Responsibly – towards sustainable mining through dialogue
Following the end of a process last spring, which resulted in the creation of an action plan for a sustainable extractive industry in Finland, the Finnish Association for Nature Conservation (FANC) has been continuing its efforts to shape the Network for Sustainable Mining (NSM). This planning has been done together with representatives from Sitra, the Finnish Association of Extractive Resources Industry (FinnMin), the Regional Council of Lapland and the Finnish Metalworkers’ Union.
After the approval of the action plan, its implementation has been monitored by a steering committee chaired by the Ministry of Employment and the Economy and by the Ministry of the Environment. The Network for Sustainable Mining, with Sitra’s support, will run parallel to the action plan but has a less formal configuration. Its aim is to assume a permanent role in its field.
The network’s objectives, vision and guiding principles are outlined in a Co-operation Commitment, approved by the FANC’s board of directors. One of these primary objectives will include defining the prerequisites for responsible mining by promoting dialogue between the stakeholders and jointly pre-empting any potential issues that could arise from mining projects. This combined effort will take into account the needs of the environment and other economic activities, e.g. tourism and reindeer herding. The discussions are expected to result in the development and adoption of new operating practices for mining companies and take responsible mining one step forward in Finland.
The network hopes to prevent conflicts between mining companies and their stakeholders. By disseminating information and lending an ear to representatives of various stakeholders, it can help pave the way for mutual understanding between parties and play a role in helping mining companies improve sustainability.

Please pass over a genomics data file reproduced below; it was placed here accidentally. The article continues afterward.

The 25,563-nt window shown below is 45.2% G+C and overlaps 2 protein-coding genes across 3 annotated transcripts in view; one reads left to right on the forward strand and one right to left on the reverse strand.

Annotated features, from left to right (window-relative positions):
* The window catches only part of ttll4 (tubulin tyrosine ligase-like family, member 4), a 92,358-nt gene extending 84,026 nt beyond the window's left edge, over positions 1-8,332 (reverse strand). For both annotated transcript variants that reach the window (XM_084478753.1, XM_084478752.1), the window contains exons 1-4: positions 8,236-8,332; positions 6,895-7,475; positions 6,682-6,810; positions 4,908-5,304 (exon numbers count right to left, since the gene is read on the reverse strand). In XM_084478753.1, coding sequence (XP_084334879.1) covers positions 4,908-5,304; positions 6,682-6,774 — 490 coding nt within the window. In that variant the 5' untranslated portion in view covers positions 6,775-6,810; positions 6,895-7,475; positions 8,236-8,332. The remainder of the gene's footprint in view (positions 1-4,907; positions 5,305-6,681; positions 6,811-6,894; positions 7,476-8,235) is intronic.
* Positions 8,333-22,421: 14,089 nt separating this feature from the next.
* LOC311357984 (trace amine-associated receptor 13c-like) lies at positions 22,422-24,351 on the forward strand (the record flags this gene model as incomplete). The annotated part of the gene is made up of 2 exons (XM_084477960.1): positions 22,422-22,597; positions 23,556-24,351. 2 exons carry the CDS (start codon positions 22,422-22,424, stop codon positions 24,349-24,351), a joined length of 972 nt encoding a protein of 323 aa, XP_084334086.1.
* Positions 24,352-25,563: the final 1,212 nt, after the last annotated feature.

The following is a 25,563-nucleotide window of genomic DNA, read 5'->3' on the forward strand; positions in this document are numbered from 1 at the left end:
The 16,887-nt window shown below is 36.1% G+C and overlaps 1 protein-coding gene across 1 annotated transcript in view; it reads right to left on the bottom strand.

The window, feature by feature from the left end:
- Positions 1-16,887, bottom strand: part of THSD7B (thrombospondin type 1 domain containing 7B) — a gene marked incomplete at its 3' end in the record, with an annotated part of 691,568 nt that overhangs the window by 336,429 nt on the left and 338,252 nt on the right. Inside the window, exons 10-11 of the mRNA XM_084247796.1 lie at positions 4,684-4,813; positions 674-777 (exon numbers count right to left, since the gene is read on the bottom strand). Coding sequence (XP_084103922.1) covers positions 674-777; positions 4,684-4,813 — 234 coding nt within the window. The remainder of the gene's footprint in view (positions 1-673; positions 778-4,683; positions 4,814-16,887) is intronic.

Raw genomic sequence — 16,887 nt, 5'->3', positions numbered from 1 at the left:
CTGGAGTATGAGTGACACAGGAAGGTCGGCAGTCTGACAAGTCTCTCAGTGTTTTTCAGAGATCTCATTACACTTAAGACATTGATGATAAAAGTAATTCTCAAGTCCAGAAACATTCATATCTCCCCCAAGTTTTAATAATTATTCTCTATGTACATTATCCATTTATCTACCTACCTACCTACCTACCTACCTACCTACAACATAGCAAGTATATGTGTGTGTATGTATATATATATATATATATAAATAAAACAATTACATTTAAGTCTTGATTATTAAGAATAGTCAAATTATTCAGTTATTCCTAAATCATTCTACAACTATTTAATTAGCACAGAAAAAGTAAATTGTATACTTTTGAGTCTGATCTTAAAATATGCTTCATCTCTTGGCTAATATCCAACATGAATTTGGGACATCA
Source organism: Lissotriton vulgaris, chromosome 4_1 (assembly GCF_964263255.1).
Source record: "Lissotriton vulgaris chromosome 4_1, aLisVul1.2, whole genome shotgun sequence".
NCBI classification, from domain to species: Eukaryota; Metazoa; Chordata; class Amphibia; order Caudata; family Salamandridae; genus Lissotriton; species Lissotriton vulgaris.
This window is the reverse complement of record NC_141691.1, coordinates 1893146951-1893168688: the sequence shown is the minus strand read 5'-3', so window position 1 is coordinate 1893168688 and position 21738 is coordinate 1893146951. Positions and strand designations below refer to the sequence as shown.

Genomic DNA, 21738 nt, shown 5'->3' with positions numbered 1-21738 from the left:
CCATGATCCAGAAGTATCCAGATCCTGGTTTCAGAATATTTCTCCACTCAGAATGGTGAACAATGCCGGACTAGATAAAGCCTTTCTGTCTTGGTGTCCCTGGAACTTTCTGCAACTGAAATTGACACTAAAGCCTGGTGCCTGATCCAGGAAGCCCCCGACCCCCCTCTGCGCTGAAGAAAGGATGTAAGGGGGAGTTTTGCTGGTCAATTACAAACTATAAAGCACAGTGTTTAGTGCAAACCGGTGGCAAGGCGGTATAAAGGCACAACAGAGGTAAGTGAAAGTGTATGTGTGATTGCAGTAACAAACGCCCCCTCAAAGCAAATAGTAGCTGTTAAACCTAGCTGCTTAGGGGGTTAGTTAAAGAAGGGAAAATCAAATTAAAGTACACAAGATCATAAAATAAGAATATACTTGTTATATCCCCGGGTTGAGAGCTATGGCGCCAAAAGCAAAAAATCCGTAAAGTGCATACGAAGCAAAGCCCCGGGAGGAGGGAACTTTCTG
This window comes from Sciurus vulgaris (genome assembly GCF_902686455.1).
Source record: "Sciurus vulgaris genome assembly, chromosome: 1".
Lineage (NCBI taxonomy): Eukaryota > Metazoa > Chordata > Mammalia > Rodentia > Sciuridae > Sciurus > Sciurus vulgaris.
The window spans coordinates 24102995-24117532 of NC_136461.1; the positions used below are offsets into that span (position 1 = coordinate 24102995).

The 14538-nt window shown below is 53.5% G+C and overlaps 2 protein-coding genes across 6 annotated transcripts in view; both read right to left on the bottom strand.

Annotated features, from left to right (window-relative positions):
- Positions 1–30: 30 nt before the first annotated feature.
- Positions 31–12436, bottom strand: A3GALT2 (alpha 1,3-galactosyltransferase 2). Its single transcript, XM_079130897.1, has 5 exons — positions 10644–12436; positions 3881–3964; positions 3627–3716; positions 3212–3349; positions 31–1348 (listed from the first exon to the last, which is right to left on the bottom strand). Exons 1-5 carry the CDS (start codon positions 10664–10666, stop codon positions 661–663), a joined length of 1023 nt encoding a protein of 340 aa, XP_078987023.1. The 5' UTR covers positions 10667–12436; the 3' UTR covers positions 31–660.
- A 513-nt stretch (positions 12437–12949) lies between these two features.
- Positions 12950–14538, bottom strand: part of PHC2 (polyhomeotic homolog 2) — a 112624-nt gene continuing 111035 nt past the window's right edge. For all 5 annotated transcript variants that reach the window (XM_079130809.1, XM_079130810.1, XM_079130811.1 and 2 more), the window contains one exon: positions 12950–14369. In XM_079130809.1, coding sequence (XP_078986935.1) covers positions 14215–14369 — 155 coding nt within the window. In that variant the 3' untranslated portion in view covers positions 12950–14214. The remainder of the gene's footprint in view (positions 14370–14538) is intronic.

To learn more about sustainable mining practices, the FANC, Sitra and FinnMin went to Canada, where the Towards Sustainable Mining initiative, commonly referred to as TSM, has been used for years. The Canadians have recognised the usefulness of sharing best practices among companies. TSM sparked great interest among the visitors and now the possibilities of implementing it in Finland are being assessed.
Led by Sitra, a group of specialists is now working on adapting the TSM concept to Finnish conditions. The FANC hopes that the Finnish version will also take into consideration the use of water by others than the mining industry, e.g. drinking-water supply, washing, fishing and recreation. It is also important that TSM complies with EU regulations.
Although the building of a Finnish network for sustainable mining is not yet complete, it is evident that there is a demand for it. Finland does not have such a group regularly reporting on mining.
To ensure balance, the composition of the network will be such that it will be able to withstand critical analysis without losing its ability to function. I am very much looking forward to further, more detailed discussions on the network’s tasks and guiding principles.